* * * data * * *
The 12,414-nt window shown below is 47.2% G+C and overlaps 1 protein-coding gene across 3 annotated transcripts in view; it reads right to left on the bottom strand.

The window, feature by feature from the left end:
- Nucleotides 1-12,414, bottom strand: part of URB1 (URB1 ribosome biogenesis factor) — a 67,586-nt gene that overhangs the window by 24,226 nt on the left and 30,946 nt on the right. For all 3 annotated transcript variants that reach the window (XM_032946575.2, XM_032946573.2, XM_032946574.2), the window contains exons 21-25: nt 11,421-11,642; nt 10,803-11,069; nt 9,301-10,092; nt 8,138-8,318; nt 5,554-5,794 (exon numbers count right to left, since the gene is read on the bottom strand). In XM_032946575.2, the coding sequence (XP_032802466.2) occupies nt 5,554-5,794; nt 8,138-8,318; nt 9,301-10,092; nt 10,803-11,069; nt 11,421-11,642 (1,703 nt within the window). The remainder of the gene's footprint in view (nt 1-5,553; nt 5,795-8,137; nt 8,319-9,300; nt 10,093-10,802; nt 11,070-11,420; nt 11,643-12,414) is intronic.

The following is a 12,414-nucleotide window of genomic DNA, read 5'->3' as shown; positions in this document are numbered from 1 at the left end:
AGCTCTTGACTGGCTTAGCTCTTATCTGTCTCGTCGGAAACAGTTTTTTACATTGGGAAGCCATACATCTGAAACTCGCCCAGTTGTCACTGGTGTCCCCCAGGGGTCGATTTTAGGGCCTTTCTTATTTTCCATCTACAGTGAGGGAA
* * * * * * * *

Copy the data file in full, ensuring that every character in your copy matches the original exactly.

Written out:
The 12,414-nt window shown below is 47.2% G+C and overlaps 1 protein-coding gene across 3 annotated transcripts in view; it reads right to left on the bottom strand.

The window, feature by feature from the left end:
- Nucleotides 1-12,414, bottom strand: part of URB1 (URB1 ribosome biogenesis factor) — a 67,586-nt gene that overhangs the window by 24,226 nt on the left and 30,946 nt on the right. For all 3 annotated transcript variants that reach the window (XM_032946575.2, XM_032946573.2, XM_032946574.2), the window contains exons 21-25: nt 11,421-11,642; nt 10,803-11,069; nt 9,301-10,092; nt 8,138-8,318; nt 5,554-5,794 (exon numbers count right to left, since the gene is read on the bottom strand). In XM_032946575.2, the coding sequence (XP_032802466.2) occupies nt 5,554-5,794; nt 8,138-8,318; nt 9,301-10,092; nt 10,803-11,069; nt 11,421-11,642 (1,703 nt within the window). The remainder of the gene's footprint in view (nt 1-5,553; nt 5,795-8,137; nt 8,319-9,300; nt 10,093-10,802; nt 11,070-11,420; nt 11,643-12,414) is intronic.

The following is a 12,414-nucleotide window of genomic DNA, read 5'->3' as shown; positions in this document are numbered from 1 at the left end:
AGCTCTTGACTGGCTTAGCTCTTATCTGTCTCGTCGGAAACAGTTTTTTACATTGGGAAGCCATACATCTGAAACTCGCCCAGTTGTCACTGGTGTCCCCCAGGGGTCGATTTTAGGGCCTTTCTTATTTTCCATCTACAGTGAGGGAA